PHP variable function is a variable that is used to assign a function name with parentheses “()”. However, the PHP interpreter checks if it contains a callback or a function which should exist in the PHP project. If it doesn’t exist, the interpreter will produce an error.

Let’s see how to do that.

How to Assign a Function to Variable using PHP

According to this concept, PHP allow us to write a string inside a variable which can be called later as a function callback. Here is an example.

$func = "codedtag";

function codedtag() {
  echo "Welcome to Tutorials.";

$func(); // Welcome to Tutorials.

In this example, I assigned a string value to the variable “$func”, which contains the function name “codedtag”. Then, I defined the function with the same name as this string.

In the following line, I called the variable as a function “$func()”. However, when the interpreter reads it, it will connect the parentheses “()” with the string inside the variable and consider it as a callback.

Additionally, the PHP interpreter will consider this as a variable function, so if the function is not found during execution, the interpreter will stop executing the code immediately and show you an error message.

Here’s an example to demonstrate this scenario.

$func = "calling_func";

In this example, I called an undefined function, which is “calling_func”. That means PHP has to execute this function, “calling_func()”. But it is not defined yet in the document. So, it will show you the following error.

Fatal error: Uncaught Error: Call to undefined function calling_func() in /tmp/index.php:4 Stack trace: #0 {main} thrown in /tmp/index.php on line ..  

Anyway, let’s focus on another aspect of PHP variable functions, which involves the functions inside a class.

Assign a PHP Function of Class as a Variable

In PHP, you can also use the methods of a class as variables with parentheses to call them once an instance of the class is created.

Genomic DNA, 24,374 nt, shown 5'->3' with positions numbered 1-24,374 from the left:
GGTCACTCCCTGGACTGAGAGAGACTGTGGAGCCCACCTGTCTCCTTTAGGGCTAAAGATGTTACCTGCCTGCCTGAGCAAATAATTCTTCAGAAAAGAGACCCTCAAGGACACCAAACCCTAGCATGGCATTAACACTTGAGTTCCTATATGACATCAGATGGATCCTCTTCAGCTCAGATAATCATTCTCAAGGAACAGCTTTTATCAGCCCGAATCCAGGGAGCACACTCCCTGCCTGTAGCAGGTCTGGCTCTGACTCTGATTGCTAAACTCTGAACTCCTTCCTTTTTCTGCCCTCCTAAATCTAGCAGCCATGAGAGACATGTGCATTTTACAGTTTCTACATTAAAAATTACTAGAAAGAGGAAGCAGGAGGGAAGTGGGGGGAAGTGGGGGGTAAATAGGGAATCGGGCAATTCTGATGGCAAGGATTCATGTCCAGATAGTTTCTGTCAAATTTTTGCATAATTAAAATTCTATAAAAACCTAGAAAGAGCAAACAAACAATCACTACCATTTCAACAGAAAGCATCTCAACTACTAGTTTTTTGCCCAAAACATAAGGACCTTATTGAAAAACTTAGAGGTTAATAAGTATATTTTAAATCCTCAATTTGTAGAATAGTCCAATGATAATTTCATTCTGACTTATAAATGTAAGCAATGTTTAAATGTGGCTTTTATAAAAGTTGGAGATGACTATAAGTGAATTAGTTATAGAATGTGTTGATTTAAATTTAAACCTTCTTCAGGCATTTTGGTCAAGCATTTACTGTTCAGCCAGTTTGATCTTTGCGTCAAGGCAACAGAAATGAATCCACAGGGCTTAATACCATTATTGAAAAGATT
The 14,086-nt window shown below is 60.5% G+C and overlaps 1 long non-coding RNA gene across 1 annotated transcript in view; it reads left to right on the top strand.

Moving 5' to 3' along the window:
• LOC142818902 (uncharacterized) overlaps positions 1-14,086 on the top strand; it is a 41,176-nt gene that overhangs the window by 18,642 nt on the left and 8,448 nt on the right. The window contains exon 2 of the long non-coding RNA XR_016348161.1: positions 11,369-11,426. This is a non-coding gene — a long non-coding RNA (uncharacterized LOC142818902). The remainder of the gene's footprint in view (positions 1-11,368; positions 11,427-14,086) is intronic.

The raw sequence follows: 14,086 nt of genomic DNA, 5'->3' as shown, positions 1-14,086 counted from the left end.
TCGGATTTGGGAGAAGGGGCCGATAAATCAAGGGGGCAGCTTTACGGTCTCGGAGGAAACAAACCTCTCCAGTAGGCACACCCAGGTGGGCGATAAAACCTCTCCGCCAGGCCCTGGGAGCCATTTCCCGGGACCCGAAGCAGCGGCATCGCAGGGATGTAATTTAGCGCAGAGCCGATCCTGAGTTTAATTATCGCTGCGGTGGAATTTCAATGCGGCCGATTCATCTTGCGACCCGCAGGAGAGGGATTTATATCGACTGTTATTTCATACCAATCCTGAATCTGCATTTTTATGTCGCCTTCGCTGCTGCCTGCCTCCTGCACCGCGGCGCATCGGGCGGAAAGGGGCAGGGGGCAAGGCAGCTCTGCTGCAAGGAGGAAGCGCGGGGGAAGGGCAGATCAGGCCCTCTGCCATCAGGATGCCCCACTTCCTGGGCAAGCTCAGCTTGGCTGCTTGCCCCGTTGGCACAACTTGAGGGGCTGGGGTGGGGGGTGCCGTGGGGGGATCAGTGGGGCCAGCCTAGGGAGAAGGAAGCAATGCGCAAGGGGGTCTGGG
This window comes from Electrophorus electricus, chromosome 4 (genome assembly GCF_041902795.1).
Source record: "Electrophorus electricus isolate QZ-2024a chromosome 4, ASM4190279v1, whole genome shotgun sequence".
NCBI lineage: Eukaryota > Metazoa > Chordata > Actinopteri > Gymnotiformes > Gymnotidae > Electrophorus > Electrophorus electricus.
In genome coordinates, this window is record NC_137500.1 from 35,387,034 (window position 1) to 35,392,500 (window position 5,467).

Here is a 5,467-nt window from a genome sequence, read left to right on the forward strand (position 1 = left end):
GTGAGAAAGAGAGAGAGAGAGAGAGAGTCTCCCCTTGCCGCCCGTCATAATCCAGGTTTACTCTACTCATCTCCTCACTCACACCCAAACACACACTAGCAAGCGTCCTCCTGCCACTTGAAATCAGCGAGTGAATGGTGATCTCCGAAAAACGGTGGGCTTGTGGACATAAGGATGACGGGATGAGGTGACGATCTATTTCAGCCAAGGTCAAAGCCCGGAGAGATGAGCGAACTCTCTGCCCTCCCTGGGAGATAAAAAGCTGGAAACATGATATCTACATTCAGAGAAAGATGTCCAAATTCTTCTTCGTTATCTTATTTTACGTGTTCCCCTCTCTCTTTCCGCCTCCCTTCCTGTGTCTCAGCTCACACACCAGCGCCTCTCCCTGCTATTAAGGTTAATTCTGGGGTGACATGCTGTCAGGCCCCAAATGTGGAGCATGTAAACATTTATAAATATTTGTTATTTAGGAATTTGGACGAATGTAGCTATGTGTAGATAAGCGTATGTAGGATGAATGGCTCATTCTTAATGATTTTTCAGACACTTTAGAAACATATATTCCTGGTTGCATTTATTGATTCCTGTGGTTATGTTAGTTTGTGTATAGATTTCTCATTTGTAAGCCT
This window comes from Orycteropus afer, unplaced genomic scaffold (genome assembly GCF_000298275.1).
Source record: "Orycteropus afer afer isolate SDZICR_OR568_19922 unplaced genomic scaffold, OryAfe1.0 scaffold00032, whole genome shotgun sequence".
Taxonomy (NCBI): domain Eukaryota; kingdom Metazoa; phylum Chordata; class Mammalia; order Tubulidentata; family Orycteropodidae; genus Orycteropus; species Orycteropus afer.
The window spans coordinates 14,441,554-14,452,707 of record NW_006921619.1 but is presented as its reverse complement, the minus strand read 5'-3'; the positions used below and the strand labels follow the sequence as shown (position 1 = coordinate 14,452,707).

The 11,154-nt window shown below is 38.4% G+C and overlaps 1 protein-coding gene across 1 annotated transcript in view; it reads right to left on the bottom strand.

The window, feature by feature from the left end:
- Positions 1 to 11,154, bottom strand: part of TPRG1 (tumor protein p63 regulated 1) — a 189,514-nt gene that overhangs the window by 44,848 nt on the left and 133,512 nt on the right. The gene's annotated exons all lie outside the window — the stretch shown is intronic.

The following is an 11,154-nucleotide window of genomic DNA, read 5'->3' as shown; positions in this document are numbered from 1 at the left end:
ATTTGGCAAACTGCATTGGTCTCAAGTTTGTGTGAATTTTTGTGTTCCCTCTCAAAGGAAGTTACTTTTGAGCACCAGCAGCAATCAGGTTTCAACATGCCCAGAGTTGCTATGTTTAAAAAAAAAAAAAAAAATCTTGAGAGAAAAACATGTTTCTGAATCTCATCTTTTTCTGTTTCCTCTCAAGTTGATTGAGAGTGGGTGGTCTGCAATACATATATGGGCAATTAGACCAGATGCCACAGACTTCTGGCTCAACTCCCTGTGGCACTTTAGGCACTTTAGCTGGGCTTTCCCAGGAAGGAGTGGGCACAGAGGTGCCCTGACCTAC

Here is an example:

class team {
   public function group() {
      echo "Our team is ready to start the challenge";

$obj = new team();
$group = "group";

In this example, we can see that the “$group” variable stores the name of the method, which can be called by using parentheses.

But, what if the method inside the class contains a static property? Let’s see how it works with the example below.

class team {
   public static function group() {
      echo "Our team is ready to start the challenge";

$obj = new team();
$group = "group";

One way to call the function using the variable name as a function name is by using the scope resolution operator like this: $obj::$group().

Moreover, there is another method that works on PHP 5.4 and above. It allows us to use a complex callback. For example:

$obj = new team();
$group = array($obj, "group");

Let’s see how it works with the static method.

class team {
  public static function group() {
    echo "Static Method.";
$group = array( "team", "group");

In both of these examples, the array acts as a function by implementing the class object, with the function being callable once it finds that the main variable has parentheses.

You learned how to assign a function to a PHP variable, but how to pass arguments within? Let’s focus on this in the following section.

Variable Function and Arguments

You can follow the same approach and pass the arguments into the parentheses of the variable function.

$array = array( "item 1", "item 2", "item 3" );
$func = "count";
echo $func($array); // 3

In the above example, the $func variable contains the string name “count”. When invoked with parentheses, PHP looks for the count() function, which requires a countable element as an argument.

However, some PHP predefined callbacks, such as language constructs (e.g., require, empty, include, isset, print, unset, and echo), will not work with variables.

Here is an example:

$value = "Not Empty";
$is_empty = "empty";

This will show you a fetal error in PHP like the below.

Fatal error: Uncaught Error: Call to undefined function empty()

Anyway, Let’s summarize it.

Wrapping Up

During this tutorial, you learned what variable functions are and how to use them with a class, static methods, and more. Here is the explanation in a few points:

  • The variable functions in PHP lets you use a variable as a function name. You assign the name of a function to a variable. And then, you call it with parentheses.
  • Assign "codedtag" to a variable $func. Define a function codedtag(). Call $func() to execute codedtag().
  • If the assigned function doesn’t exist, PHP stops. It shows a fatal error. This means the function is undefined.
  • You can assign methods from a class to variables. Call these methods through the variable. Use the scope resolution operator (::) for static methods.
  • Variable functions can take arguments. Include them within the calling parentheses.
  • Some PHP constructs like require and empty can’t be variable functions. Trying this results in a fatal error.

Thank you for reading. Happy Coding!